So, I’m giving the events in this book the benefit of the doubt. Nevertheless, I found it difficult to read as a straight story. It felt more like a series of caricatures: the angry nun teacher, the poor Jewish liberal actor blacklisted as a consequence of his compassion for the poor and downtrodden, the friend who speaks out and gets herself into trouble, the pious goody-two-shoes who wants to become a nun, the empty-headed teenage sister who’s only interested in fingernail polish and boys, and the bumbling dad who can’t figure out what to do to protect his family from godless Communists and atomic bombs.

Only the narrator, Francine, felt like a real person. Francine is conflicted; she wants to be friends with Sophie, the afore-mentioned outspoken defender of lost causes, but she doesn’t want to get in trouble. Francine is a self-described coward. She’s become accustomed to being overlooked and ignored, and some part of her likes to be unnoticed. The nuns at school and her family at home never ask for her opinion on anything, so Francine isn’t even sure she has any opinions of her own. Francine’s supposed to be a representation of the American public, silent in the face of McCarthyism and persecution of Hollywood Communists. But Francine is more than a symbol. As a character, she insists upon being more complicated and interesting, just as I’m sure the politics and culture of the 1950’s were more complex and multi-layered than this simple presentation would indicate. And the ending is confusing and would be epecially so for those “imaginative young people” to whom I would think this book is targeted. What happened to Sophie and her father? Did the Big Bad FBI put them in a dungeon somewhere? Did they emigrate to Russia? Did they just decide to move and start over elsewhere? The uncertainty is realistic, but annoying, perhaps giving young people the idea that America in the 1950’s was a place like Chile in the 1970’s where people just disappeared never to seen again except as bodies in a mass grave somewhere.
48hbc
It’s a middle school/young adult novel of one author’s experience of the 1950’s, the red scare, and growing up to become a person with thoughts and ideas of one’s own. There’s some humor in the vein of the opening quotation, a decent plot, and one very engaging narrator. In Texas idiom, I’d call it “fair to middlin”.

Reviewed, much more favorably, by Fuse #8.

Picture Book Preschool Book of the Week (12)


Today is the first official day of spring here in the Northern Hemisphere. To celebrate, all the books listed in my curriculum, Picture Book Preschool, for this week have something to do with springtime. One of the best of the best is Springtime for Jeanne-Marie by Francoise Seignobosc.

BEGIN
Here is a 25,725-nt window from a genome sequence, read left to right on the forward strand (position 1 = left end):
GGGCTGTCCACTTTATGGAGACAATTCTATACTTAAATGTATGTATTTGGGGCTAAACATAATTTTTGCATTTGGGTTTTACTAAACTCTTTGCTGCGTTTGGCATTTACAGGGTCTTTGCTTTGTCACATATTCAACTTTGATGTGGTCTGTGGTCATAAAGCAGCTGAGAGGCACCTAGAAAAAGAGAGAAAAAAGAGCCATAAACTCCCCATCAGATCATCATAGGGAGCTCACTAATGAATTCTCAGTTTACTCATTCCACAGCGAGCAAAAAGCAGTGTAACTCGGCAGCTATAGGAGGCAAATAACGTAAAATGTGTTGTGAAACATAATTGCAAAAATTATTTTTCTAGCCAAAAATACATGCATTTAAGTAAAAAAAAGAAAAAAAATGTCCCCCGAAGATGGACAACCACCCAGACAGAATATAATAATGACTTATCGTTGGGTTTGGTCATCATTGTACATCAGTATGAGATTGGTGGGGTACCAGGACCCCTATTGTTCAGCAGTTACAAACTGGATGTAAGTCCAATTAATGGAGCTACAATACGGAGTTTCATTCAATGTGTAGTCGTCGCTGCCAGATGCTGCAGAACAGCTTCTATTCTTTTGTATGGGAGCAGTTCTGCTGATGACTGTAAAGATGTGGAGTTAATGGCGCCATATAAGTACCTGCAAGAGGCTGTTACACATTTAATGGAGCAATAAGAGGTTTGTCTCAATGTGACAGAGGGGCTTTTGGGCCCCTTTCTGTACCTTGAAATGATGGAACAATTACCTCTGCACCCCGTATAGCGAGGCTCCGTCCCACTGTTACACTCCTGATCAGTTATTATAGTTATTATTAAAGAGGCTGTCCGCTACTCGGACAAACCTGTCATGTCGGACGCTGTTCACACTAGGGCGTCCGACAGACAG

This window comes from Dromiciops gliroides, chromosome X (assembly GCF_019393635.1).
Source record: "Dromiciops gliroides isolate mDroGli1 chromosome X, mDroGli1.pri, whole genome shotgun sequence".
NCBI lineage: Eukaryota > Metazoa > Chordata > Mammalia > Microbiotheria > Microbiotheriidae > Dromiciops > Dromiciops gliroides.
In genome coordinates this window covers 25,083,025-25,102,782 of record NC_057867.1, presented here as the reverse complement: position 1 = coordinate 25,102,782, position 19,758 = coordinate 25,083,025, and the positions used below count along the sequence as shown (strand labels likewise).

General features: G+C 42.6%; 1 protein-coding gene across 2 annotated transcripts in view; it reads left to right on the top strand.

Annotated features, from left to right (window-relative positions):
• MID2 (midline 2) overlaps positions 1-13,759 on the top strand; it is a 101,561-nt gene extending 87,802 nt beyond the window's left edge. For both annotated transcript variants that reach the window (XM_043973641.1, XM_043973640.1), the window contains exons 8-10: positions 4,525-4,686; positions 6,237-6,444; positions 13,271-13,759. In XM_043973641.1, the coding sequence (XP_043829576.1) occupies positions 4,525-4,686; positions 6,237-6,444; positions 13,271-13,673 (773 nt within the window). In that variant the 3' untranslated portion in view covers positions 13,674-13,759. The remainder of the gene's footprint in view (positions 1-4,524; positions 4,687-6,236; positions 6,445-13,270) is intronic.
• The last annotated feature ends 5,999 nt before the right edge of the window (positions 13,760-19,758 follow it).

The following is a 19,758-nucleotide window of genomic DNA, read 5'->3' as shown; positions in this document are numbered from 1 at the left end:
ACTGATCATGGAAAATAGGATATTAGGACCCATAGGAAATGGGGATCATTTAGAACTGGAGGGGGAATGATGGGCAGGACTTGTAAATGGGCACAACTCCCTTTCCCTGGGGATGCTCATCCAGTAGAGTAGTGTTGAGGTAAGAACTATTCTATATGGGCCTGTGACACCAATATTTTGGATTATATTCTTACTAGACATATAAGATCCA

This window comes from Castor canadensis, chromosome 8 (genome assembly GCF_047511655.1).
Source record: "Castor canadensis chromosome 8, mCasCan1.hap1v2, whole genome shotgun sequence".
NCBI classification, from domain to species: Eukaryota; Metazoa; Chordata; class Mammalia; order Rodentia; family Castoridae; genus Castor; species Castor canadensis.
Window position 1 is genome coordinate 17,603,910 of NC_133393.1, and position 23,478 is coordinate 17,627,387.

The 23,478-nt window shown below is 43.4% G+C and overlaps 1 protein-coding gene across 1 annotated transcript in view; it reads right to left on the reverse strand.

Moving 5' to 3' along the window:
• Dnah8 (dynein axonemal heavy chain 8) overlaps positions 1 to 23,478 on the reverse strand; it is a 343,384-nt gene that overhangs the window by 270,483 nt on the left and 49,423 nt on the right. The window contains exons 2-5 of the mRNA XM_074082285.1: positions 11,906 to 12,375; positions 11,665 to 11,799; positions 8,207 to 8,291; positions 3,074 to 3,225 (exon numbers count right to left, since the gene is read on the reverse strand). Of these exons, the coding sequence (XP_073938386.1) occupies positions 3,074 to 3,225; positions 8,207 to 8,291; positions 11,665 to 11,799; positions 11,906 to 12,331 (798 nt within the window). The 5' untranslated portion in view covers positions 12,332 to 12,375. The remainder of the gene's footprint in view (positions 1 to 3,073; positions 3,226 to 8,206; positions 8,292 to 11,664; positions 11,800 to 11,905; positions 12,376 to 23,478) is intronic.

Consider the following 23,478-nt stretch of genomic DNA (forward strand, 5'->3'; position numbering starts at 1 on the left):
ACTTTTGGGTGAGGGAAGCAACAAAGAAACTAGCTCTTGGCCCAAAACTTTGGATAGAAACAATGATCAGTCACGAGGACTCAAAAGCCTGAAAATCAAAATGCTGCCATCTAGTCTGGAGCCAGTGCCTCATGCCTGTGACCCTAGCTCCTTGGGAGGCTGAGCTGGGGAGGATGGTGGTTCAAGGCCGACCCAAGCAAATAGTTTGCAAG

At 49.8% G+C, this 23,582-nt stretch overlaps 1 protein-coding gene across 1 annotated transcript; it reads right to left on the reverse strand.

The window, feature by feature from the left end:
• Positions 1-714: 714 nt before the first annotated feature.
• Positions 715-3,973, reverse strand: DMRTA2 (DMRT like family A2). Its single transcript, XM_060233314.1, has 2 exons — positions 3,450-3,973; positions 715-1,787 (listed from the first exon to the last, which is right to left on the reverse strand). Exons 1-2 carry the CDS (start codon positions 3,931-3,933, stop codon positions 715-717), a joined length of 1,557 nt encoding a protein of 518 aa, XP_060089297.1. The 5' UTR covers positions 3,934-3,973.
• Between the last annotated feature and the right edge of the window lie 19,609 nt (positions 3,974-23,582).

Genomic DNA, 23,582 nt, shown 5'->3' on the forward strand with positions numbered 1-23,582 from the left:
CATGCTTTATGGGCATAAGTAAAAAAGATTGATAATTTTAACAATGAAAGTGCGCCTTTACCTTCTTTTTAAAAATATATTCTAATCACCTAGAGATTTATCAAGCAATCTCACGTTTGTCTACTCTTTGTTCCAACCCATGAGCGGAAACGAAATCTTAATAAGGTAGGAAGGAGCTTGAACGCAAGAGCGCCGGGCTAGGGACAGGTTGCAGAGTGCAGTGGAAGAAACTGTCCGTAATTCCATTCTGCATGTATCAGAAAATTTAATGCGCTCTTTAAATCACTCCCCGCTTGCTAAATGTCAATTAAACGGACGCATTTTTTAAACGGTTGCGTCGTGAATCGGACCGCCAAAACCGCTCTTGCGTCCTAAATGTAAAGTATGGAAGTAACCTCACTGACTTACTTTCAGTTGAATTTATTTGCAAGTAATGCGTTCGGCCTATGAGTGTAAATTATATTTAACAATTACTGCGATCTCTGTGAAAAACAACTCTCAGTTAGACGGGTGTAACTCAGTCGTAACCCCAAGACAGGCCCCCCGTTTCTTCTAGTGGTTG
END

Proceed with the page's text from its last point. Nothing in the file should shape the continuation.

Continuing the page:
Z-baby loves this story. The little French girl, Jeanne-Marie, loses her pet duck, Madalon. Jeanne-Marie also has a pet sheep, Patapon, and she and Patapon set off down the river to look for Madalon. Of course, they ask everyone they meet whether or not they have seen a little white duck, but the answer is always “no.” Eventually, Jeanne-Marie and Patapon make a new friend, Jean Pierre, who helps them in their search. And finally, when they have almost given up hope, the children and Patapon find Madalon in a most unlikely place.

The watercolor illustrations in this picture book are beautifully Old World European. There’s also some counting practice involved in reading the story, and the book is just right for three or four or even five year olds who are just beginning to appreciate a simple plot with some repetition and a little surprise at the end. The children, Jeanne-Marie and Jean Pierre, are delightfully innocent and seem to come from the French countryside of about the 1940’s or 50’s, maybe even earlier. The Jeanne-Marie books, of which there are several, were actually published in France in the 1950’s.

I couldn’t find any information on the internet or in my home reference books about Francoise Seignobosc. Does anyone else have any information about this French author/illustrator?

Picture Book Preschool is a preschool/kindergarten curriculum which consists of a list of picture books to read aloud for each week of the year and a character trait, a memory verse, and activities, all tied to the theme for the week. Click on the link in the sidebar if you are interested in purchasing a copy of the preschool curriculum, Picture Book Preschool by Sherry Early.

Cartoon King

He was born on November 26, 1922, and his friends called him “Sparky.” He became “the highest paid, most widely read cartoonist ever.” The very first Peanuts comic strip, written by Charles M. Schulz, appeared in seven newspapers on October 2, 1950.

A few good words from Sparky:

There’s a difference between a philosophy and a bumper sticker.

Don’t worry about the world coming to an end today. It’s already tomorrow in Australia.

I love mankind; it’s people I can’t stand.

I have a new philosophy. I’m only going to dread one day at a time.

All you need is love. But a little chocolate now and then doesn’t hurt.